Netflix is a marriage counseling session new parents never expect

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At least for me. Not sex. Not a couple’s therapy. Netflix

Netflix has always been a means of entertainment since operating in 1997, but unfortunately not in my country, Indonesia. Back then, I still had to go to a movie rental to rent the movies that I missed out in cinema or not getting any cinema time at all, three months or more after it’s no longer played in the cinema.

In 2016, Indonesia welcomed Netflix. So it was really surprising for me to find out it has been out there forever and it took nine years for it to be present here (let’s not forget the silly ban by telco conglomerate who had its own agenda on having the exact same streaming platform everywhere).

But even then it was still a foreign concept for me. I guess I’m just a late bloomer when it comes to technology, I prefer something familiar, like renting movies.

Netflix and introversion

People say not to put a label on what you are, but then finding out that I don’t really like being in a sea of people, and that I dread conversation, giving me a hunch that if I’m labeled, I would be more of an introvert than an extrovert.

I guess that’s where Netflix comes in handy. It’s the perfect introverts’ entertainment that doesn’t involve thinking other than deciding on what to watch.

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Sometimes you don’t even get to decide because it keeps on rolling to the next available movies or reality shows unless you stop it.

Introversion has become a cultural totem of what an ideally cool person is. I think Netflix is one of an introvert’s starter kits more than extroverts, which makes staying in and streaming on are the hype when Netflix was first widely available in Indonesia (Netflix and chill is a successful branding).

You’re cool if you know and you spend on having a Netflix account. It’s good faith in ending uncontrollable piracy that almost all Indonesians I know are guilty of at one point in their life, but it’s also felt like a condition for not enjoying the company of too many people.

It makes Netflix exclusive and exciting, but at the same time, it makes it too popularised as coolness’ starter kit. Honestly, it still feels that way even now, and I know how much time I spent thinking about this is sad.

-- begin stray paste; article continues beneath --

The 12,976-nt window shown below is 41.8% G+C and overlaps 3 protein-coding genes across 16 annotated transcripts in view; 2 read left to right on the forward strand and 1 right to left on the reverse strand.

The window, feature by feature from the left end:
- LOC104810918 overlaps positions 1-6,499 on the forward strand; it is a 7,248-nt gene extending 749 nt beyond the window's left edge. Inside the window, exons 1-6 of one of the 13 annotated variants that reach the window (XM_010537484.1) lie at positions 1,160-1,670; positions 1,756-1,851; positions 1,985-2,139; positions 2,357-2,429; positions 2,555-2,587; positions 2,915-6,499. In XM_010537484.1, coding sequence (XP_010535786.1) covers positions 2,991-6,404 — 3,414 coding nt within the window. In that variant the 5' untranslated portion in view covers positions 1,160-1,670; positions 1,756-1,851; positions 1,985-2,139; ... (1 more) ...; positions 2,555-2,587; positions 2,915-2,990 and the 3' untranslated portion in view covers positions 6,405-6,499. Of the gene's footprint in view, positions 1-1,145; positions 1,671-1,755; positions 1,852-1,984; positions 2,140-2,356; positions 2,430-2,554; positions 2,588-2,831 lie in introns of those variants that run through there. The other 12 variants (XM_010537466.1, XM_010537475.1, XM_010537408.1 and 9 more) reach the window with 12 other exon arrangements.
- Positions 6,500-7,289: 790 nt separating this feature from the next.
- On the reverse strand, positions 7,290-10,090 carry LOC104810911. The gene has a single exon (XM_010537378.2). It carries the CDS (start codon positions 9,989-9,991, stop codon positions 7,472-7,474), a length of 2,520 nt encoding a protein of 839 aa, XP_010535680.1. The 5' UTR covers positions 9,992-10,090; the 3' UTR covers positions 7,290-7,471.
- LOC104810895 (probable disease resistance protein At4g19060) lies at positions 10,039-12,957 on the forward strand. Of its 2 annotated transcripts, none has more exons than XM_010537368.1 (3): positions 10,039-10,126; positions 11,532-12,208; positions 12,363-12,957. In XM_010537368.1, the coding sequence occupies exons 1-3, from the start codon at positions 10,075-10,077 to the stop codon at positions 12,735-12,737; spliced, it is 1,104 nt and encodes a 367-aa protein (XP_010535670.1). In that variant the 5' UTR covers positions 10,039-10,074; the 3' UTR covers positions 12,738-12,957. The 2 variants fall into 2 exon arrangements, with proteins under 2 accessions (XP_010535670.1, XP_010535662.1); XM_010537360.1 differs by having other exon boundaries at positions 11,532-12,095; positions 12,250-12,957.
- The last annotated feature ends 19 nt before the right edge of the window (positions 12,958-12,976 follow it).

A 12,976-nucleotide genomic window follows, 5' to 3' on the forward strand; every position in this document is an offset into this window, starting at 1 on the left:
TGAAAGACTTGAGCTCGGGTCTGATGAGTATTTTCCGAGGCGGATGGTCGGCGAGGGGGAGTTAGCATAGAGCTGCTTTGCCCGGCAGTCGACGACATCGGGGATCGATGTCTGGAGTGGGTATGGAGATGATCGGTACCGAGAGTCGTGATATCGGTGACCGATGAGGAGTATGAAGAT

Netflix and parenthood, and marriage

We moved on to the ultimate stage of building a family: having a kid. Two months after giving birth, my partner said it’s time, we need a TV and Netflix subscription.

I think at that time it’s more of a need to have a good dose of life outside the endless diaper changes and sleep deprivation. Netflix, as sad as it might sound, helped us cope with brand new parenthood.

So we subscribed. And every night, past the three-months mark, we committed ourselves to Dark, a German series produced by Netflix that’s depressing but addictive.

Dark became our escape, or dare I say, a portal to go back and reminisce a bit to a simpler time. It’s when we get our adult time, although with lots of crying and breastfeeding interruption that would end up with us both not finishing a whole episode.

For my partner, who’s having it tad easier since he doesn’t have functioning breasts, it was an eye opening experience since he got to watch series at nights I was too tired to join him. He’s forever converted.

For our companionship, we could bicker all we like about parenting and issues like the lack of involvement in household chores, but come night time, we would make up for another new episode we’ve committed to watch together.

This is not a surprise, because it’s actually backed by a new survey conducted by HighSpeedInternet.com. Interesting data on couples and their Netflix habits shows that their viewing habits are integral to many romances.

The survey shows that there are 30 per cent married couples chose to give up sex than Netflix streaming, while unmarried couples dominated with 60 per cent choosing Netflix over sex.

Netflix and chill for sanity

The meme “Netflix and chill” is certainly justified with our condition as a couple and parents now.

For myself, the carved time dedicated to not thinking about what to prepare for lunch, or what about that article that I need to upload ASAP while making sure my crawling baby doesn’t go straight to the edge of the bed while I looked away to adjust a cover image size is what helps me function for now.

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Well, waking up to purpose might be good enough, but mine’s got better with the promise of chill at the end of the day.

My partner’s face would light up on the possibility of us two creeping on the floor bedside watching Netflix and snacking so that we’d still keep an eye on the baby. That makes me think that we’re gonna be okay.

Exhaustion and resentment are parts of marriage and parenthood that not many people want to admit, but thanks to our Netflix time, we’re on the same page again. We’re good, as long as we can geek over the same thing, and in a way, we’re happier parents.

Photo by Caspar Camille Rubin on Unsplash

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Source: E27